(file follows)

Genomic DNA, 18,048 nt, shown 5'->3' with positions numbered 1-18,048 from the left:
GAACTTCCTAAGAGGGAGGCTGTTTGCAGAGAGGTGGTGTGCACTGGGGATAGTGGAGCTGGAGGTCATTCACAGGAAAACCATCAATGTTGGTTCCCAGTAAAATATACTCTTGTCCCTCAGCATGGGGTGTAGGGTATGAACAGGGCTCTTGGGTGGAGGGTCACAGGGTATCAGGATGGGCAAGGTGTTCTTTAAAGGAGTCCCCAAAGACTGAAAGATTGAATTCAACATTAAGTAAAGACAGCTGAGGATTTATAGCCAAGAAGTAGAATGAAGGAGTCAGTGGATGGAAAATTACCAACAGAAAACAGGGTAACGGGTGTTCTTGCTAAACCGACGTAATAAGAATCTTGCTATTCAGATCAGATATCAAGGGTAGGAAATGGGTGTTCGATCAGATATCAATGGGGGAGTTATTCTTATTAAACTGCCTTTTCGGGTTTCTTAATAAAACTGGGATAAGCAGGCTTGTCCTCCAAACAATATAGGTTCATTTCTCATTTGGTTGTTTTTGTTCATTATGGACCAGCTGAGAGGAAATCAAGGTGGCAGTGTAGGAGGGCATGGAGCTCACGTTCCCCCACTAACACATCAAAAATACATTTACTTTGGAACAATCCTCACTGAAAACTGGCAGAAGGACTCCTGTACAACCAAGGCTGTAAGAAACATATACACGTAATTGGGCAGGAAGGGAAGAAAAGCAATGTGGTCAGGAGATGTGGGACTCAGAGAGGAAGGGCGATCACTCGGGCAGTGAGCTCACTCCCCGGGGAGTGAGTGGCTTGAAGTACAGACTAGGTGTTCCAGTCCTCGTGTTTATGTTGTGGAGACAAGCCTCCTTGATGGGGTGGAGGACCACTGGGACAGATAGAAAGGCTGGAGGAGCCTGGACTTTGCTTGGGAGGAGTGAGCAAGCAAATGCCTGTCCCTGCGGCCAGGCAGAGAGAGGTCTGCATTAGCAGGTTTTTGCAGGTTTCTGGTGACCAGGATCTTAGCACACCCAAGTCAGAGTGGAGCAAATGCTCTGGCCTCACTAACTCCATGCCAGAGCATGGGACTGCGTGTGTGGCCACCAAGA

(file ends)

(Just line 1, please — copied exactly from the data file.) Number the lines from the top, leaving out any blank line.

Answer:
Genomic DNA, 18,048 nt, shown 5'->3' with positions numbered 1-18,048 from the left: